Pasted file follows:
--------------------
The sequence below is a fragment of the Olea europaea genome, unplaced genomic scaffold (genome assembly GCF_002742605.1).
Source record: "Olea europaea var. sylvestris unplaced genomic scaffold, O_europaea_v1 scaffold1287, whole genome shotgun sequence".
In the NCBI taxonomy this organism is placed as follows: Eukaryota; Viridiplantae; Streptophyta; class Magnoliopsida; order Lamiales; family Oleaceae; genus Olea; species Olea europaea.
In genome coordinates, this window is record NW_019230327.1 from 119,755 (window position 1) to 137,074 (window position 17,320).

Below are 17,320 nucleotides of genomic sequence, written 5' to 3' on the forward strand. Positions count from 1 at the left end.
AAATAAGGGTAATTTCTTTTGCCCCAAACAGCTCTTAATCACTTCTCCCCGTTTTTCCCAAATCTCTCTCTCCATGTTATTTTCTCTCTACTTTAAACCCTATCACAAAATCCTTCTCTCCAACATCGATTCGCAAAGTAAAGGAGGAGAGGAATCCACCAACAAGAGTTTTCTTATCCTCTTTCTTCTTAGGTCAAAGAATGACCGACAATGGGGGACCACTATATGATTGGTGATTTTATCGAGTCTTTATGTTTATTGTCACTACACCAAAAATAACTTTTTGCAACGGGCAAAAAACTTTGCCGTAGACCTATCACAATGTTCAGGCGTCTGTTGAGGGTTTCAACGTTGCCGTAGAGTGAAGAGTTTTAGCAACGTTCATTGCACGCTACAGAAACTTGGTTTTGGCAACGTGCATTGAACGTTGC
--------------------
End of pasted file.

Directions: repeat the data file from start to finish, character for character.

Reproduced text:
The sequence below is a fragment of the Olea europaea genome, unplaced genomic scaffold (genome assembly GCF_002742605.1).
Source record: "Olea europaea var. sylvestris unplaced genomic scaffold, O_europaea_v1 scaffold1287, whole genome shotgun sequence".
In the NCBI taxonomy this organism is placed as follows: Eukaryota; Viridiplantae; Streptophyta; class Magnoliopsida; order Lamiales; family Oleaceae; genus Olea; species Olea europaea.
In genome coordinates, this window is record NW_019230327.1 from 119,755 (window position 1) to 137,074 (window position 17,320).

Below are 17,320 nucleotides of genomic sequence, written 5' to 3' on the forward strand. Positions count from 1 at the left end.
AAATAAGGGTAATTTCTTTTGCCCCAAACAGCTCTTAATCACTTCTCCCCGTTTTTCCCAAATCTCTCTCTCCATGTTATTTTCTCTCTACTTTAAACCCTATCACAAAATCCTTCTCTCCAACATCGATTCGCAAAGTAAAGGAGGAGAGGAATCCACCAACAAGAGTTTTCTTATCCTCTTTCTTCTTAGGTCAAAGAATGACCGACAATGGGGGACCACTATATGATTGGTGATTTTATCGAGTCTTTATGTTTATTGTCACTACACCAAAAATAACTTTTTGCAACGGGCAAAAAACTTTGCCGTAGACCTATCACAATGTTCAGGCGTCTGTTGAGGGTTTCAACGTTGCCGTAGAGTGAAGAGTTTTAGCAACGTTCATTGCACGCTACAGAAACTTGGTTTTGGCAACGTGCATTGAACGTTGC